That said, any ideas on how brands can beat commoditisation?

until next time, an idea and change

Marching to different beats

Posted in India, Internet, Social networking with tags , , , , , , , on July 22, 2008 by manuscrypts

I read an article today on LiveMint, which deals with creating UGC for TV and Radio. Well, for starters, I think its already being done. The polls, the debates etc on news channels, and more importantly, the reality shows, are all user generated content. Of course, the packaging differs because unlike the net, time is also a factor on these platforms. 24 hours vs what content to put there.

It also took me back this post, where I’d talked about the relevance of mass media to pure play internet entities. In a warped sense, I’d agree with the article that in a true convergence era, a medium like the internet, which has already absorbed user participation as one of its tenets, would play a larger role in shaping media consumption. So much so, that going forward, I’d bet heavily on an entity like Instablogs, which would find it easier to adopt to platforms like the television or radio. Yes, they got funded too, isn’t that just awesome?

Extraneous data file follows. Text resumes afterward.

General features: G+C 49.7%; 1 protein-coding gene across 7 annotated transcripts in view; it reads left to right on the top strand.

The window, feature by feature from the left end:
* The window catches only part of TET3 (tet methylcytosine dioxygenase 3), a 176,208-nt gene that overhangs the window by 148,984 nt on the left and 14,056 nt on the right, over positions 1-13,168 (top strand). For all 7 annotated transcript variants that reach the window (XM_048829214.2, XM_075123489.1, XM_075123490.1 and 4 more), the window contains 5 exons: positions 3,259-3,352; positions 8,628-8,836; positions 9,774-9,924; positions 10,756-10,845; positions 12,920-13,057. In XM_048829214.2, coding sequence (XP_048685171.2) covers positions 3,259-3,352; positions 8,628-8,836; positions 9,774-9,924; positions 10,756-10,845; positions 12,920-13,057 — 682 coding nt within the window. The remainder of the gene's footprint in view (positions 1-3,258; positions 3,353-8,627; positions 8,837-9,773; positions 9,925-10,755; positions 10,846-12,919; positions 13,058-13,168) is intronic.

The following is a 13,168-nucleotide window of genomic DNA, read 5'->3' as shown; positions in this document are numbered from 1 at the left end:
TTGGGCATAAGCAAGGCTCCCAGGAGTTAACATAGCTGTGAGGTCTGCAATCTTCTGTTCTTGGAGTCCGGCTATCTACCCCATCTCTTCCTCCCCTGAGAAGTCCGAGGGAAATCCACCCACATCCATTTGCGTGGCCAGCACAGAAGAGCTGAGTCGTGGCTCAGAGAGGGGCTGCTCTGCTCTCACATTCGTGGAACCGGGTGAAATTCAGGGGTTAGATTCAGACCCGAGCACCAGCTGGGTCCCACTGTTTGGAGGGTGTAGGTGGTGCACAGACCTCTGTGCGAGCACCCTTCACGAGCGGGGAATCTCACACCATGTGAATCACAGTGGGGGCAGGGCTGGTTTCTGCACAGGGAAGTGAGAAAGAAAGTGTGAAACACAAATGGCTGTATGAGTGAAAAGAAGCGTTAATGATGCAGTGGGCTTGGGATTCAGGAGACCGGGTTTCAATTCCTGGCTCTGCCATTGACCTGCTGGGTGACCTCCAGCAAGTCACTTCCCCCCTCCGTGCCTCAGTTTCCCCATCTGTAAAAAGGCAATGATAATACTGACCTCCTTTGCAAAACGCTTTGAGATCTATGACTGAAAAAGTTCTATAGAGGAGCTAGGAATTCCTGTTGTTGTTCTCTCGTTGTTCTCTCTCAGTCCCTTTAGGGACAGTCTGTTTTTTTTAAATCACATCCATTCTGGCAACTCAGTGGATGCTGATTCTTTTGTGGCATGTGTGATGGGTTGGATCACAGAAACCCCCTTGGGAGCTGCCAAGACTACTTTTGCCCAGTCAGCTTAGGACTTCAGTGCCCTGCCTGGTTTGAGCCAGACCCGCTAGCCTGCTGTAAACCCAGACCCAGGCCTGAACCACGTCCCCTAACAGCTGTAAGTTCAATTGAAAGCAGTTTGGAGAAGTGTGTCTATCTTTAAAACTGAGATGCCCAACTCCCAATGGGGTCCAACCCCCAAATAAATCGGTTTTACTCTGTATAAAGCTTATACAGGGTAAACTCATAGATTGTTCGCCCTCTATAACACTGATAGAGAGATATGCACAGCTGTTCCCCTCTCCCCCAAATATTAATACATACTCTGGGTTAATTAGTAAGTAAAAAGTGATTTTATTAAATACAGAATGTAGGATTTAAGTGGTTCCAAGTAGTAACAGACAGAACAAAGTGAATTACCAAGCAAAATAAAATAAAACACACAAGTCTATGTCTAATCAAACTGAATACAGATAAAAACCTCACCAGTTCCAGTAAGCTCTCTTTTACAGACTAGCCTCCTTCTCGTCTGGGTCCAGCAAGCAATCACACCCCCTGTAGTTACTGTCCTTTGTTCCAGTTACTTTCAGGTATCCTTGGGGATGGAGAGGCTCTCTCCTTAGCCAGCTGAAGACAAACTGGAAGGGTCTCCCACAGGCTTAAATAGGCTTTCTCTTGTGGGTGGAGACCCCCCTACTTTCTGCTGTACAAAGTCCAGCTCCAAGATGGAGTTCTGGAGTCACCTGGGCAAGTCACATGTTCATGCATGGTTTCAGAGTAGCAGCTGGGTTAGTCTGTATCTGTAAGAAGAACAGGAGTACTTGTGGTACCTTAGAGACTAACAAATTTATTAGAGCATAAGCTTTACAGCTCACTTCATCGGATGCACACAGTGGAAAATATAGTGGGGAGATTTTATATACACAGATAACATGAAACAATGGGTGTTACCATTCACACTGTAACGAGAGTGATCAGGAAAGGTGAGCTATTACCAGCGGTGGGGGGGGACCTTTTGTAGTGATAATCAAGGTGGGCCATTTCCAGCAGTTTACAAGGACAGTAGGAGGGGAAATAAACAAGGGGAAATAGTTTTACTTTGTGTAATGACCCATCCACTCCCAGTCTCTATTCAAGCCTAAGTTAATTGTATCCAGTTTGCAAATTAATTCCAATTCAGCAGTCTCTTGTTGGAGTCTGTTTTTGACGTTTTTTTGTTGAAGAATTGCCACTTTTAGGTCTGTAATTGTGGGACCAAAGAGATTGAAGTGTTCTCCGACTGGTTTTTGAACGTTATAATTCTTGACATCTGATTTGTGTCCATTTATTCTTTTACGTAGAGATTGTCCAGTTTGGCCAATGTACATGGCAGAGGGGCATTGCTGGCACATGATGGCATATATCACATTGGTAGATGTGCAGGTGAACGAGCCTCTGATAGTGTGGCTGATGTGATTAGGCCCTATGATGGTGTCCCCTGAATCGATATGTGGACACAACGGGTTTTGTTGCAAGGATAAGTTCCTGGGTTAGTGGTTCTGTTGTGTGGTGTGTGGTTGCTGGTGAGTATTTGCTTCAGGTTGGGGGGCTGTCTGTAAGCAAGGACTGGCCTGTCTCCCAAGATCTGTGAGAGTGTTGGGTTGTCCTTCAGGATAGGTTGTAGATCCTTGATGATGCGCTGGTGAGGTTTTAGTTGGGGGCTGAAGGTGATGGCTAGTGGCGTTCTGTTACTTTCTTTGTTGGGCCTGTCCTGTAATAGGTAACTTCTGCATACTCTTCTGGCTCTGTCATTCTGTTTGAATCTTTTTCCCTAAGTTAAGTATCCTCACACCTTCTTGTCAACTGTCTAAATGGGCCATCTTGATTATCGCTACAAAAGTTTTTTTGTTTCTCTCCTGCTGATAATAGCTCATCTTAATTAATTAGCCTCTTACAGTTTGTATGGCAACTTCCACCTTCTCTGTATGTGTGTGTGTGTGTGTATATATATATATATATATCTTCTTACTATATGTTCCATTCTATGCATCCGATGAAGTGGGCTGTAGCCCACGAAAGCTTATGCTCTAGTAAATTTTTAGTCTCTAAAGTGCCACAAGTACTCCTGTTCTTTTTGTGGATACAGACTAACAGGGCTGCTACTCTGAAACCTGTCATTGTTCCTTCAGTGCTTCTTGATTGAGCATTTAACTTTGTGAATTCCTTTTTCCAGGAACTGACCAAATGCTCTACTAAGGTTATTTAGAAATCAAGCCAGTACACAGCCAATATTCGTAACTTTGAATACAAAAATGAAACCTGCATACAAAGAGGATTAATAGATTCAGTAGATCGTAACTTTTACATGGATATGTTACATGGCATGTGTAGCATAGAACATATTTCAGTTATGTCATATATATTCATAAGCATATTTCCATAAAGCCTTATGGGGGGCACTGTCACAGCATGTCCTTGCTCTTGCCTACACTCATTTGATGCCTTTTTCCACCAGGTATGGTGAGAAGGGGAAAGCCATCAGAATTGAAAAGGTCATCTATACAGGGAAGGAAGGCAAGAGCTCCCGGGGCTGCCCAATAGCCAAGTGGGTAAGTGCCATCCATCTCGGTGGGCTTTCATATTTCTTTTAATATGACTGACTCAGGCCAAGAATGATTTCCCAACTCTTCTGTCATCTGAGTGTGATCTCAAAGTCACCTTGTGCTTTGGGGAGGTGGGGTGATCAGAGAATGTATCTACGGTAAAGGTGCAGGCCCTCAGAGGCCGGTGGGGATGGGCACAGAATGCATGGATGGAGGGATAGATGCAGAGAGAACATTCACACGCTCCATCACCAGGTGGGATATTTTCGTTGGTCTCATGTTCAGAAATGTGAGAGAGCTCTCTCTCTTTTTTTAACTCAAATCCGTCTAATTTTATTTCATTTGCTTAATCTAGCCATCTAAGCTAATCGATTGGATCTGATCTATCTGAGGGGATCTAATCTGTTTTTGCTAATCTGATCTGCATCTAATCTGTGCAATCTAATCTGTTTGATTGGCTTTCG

Which also brings me to another layer of thought, something I’ve touched upon earlier, if mass media entities want to test out the wild wild web and the currently hot social media scene, and what it could do for them, what is the better way of doing it – creating their own scene or leveraging existing popular platforms. I came across examples of both kinds today.

While NYT is perhaps the best newspaper website in the world, it also plays a bit on social media (check out this facebook app). And today I read about the partnership it had entered into with LinkedIn. LinkedIn users will now get their industry related news from the relevant sections of the NYT site, and these news will have a share option. I think that’s an absolutely great way for LinkedIn to give a good value add to its users, and also stimulate conversations and for NYT, it creates a lot of relevance to the user, and will increase the website’s pull. That’s NYT’s way of leveraging a relevant social business network.